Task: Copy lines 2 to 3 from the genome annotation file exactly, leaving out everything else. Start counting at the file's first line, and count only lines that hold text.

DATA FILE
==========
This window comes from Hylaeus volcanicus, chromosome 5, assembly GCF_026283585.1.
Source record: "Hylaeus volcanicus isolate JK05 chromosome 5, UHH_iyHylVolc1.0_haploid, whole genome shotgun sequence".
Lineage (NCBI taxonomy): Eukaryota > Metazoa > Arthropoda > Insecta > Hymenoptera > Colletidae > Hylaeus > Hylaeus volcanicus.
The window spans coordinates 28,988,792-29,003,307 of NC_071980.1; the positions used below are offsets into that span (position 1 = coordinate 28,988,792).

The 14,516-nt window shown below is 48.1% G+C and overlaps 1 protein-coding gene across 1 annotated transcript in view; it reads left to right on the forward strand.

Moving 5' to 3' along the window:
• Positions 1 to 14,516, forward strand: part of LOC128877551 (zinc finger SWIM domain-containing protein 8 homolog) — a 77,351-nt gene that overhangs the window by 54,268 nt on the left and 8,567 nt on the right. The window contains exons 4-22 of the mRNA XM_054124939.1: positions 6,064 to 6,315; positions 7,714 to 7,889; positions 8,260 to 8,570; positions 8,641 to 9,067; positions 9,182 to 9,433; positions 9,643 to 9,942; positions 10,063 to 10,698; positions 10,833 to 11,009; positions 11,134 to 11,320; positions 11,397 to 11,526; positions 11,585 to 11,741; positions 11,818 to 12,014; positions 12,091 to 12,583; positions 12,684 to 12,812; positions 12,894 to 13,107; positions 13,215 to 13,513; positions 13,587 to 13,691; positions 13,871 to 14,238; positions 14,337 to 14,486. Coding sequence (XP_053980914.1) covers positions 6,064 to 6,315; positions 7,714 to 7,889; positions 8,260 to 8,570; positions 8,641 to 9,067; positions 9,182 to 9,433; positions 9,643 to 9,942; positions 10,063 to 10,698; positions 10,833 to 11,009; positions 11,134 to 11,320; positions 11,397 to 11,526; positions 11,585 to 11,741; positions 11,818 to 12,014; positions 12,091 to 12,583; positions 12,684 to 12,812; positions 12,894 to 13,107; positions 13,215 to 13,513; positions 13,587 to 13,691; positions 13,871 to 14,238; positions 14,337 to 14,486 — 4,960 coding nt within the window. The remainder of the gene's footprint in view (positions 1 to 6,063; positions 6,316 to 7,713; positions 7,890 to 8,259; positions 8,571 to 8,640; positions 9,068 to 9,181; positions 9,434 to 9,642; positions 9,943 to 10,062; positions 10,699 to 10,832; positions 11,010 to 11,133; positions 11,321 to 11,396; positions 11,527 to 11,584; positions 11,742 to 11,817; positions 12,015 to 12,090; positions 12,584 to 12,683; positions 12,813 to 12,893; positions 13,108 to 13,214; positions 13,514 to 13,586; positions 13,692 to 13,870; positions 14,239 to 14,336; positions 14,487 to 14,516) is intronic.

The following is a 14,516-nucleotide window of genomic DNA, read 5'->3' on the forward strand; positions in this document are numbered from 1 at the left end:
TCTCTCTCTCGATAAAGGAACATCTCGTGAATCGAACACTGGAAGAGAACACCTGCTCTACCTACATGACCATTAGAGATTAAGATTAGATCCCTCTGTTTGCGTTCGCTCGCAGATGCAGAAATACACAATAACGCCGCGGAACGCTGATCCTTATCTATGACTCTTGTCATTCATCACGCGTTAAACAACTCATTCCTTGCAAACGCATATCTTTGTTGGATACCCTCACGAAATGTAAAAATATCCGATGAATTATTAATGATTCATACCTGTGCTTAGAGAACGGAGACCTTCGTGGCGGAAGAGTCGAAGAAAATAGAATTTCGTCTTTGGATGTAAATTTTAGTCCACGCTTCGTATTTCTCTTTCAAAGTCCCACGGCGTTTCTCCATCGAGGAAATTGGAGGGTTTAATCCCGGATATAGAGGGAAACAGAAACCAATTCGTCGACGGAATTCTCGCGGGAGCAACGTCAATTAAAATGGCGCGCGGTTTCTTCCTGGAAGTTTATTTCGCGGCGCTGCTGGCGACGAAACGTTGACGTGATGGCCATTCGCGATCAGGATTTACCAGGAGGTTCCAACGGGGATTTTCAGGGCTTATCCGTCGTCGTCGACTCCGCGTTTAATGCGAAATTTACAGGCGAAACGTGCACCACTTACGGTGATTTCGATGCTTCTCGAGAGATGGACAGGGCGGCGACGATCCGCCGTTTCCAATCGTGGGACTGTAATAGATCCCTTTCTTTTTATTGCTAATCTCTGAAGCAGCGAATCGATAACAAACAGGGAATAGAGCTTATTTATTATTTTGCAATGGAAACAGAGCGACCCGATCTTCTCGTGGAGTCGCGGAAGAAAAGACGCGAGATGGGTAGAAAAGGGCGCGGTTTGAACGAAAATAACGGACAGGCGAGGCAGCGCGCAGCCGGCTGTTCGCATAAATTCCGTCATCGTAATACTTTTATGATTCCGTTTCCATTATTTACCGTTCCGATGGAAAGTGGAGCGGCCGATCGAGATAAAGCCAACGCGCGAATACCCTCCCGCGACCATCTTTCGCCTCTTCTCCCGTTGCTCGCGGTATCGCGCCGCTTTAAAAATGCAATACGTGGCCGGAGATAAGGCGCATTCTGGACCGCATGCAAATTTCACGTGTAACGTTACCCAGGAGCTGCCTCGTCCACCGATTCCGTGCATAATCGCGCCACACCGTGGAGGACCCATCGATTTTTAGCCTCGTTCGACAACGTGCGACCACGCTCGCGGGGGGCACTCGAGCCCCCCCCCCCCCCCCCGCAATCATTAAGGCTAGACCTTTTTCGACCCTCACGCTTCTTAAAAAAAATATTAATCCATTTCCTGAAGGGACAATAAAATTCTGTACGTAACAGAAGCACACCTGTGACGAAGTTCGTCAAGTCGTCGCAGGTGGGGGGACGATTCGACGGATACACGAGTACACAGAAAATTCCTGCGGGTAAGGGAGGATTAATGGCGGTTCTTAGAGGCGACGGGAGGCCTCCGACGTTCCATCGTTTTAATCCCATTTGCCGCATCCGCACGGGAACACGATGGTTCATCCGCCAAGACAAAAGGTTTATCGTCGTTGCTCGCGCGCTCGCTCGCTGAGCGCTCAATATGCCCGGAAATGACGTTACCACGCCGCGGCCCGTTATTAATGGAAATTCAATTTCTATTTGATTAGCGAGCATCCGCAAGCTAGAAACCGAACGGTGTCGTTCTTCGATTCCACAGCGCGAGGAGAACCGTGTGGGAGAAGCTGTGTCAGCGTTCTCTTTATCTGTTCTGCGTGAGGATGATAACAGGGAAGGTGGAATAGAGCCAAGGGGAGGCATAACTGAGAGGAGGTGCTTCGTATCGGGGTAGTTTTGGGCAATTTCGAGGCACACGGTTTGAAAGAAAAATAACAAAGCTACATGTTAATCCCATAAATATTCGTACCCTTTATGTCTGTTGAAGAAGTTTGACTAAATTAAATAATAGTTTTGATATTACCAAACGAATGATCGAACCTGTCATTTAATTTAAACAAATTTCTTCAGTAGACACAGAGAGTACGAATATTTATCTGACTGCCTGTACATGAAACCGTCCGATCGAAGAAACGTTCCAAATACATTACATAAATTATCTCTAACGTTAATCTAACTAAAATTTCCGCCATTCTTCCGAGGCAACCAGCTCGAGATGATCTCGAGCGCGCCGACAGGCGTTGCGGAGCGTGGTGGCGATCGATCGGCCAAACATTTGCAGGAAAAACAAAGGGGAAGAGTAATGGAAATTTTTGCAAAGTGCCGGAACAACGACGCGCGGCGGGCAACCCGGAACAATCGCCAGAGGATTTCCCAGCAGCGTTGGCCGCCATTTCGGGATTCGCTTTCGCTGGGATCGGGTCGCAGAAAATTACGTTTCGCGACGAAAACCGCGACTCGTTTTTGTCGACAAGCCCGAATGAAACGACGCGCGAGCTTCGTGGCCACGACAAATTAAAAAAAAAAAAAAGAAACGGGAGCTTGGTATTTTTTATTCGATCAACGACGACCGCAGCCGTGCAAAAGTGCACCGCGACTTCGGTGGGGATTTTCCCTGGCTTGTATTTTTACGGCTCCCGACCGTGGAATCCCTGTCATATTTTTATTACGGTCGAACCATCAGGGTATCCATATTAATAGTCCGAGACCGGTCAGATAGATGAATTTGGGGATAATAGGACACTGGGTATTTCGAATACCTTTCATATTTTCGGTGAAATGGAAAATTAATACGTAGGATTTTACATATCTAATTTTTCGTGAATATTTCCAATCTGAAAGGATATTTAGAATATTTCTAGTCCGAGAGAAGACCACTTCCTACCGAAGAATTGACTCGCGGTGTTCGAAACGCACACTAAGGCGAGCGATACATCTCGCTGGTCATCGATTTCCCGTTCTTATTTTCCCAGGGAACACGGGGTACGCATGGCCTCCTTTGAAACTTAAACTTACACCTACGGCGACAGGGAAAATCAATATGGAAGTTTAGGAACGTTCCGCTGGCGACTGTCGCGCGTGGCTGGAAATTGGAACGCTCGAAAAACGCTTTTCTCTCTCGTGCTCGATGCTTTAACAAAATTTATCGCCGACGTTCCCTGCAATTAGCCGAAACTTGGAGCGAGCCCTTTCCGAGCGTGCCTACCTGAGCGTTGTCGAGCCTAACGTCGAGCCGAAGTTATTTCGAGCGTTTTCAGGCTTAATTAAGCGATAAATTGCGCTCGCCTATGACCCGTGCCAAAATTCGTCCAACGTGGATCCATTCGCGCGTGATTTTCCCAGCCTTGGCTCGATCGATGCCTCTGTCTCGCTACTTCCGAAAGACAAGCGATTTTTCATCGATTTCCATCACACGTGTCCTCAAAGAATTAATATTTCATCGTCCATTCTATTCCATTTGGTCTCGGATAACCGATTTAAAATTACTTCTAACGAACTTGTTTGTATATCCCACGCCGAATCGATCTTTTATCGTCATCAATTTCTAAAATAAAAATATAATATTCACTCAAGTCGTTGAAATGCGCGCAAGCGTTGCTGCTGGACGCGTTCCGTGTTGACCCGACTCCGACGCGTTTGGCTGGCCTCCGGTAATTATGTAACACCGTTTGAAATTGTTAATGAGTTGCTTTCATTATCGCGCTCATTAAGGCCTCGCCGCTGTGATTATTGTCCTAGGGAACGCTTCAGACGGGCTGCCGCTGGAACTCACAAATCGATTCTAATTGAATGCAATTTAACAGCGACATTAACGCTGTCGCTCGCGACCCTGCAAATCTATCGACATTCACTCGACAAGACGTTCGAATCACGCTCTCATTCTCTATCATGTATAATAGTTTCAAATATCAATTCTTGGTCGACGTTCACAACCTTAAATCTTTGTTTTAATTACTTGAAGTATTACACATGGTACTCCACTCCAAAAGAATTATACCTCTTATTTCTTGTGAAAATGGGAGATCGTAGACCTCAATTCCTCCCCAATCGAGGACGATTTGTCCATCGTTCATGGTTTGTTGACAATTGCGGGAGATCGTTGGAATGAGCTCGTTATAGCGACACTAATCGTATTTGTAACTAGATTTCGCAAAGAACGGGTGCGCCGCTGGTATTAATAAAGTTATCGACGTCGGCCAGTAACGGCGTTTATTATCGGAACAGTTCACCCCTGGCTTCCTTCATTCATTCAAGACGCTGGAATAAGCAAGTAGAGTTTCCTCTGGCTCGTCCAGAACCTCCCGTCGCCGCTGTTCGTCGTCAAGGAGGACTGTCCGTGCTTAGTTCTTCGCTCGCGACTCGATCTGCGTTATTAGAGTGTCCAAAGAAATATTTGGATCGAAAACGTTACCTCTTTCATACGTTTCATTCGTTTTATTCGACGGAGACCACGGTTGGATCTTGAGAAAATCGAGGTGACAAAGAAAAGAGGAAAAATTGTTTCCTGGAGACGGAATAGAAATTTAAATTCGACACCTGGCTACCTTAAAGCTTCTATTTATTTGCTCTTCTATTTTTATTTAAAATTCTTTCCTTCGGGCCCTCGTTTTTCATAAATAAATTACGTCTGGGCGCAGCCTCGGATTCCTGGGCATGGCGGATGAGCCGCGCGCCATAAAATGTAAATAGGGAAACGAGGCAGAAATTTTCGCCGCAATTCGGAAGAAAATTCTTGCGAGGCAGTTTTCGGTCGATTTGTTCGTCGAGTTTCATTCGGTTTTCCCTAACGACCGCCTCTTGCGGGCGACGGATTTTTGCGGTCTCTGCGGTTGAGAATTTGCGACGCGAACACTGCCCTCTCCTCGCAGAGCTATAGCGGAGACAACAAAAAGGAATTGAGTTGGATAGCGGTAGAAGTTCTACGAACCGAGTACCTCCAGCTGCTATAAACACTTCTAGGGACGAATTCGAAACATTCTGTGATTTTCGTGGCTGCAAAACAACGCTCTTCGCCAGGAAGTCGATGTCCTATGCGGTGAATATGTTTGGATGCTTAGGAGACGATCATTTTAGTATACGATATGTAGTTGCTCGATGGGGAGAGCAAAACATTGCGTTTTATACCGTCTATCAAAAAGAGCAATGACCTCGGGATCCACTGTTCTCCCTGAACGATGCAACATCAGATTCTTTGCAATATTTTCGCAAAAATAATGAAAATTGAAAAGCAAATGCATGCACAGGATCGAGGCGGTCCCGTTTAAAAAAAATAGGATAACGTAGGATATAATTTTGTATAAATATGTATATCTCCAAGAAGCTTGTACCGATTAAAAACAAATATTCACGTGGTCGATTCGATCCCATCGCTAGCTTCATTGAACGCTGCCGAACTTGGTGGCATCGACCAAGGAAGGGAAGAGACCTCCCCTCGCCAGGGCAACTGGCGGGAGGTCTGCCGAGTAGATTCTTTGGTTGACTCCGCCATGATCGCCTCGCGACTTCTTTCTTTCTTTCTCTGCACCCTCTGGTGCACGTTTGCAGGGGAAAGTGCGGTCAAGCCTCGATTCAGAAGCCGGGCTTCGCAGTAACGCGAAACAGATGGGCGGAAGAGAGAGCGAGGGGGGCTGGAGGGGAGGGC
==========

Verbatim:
Source record: "Hylaeus volcanicus isolate JK05 chromosome 5, UHH_iyHylVolc1.0_haploid, whole genome shotgun sequence".
Lineage (NCBI taxonomy): Eukaryota > Metazoa > Arthropoda > Insecta > Hymenoptera > Colletidae > Hylaeus > Hylaeus volcanicus.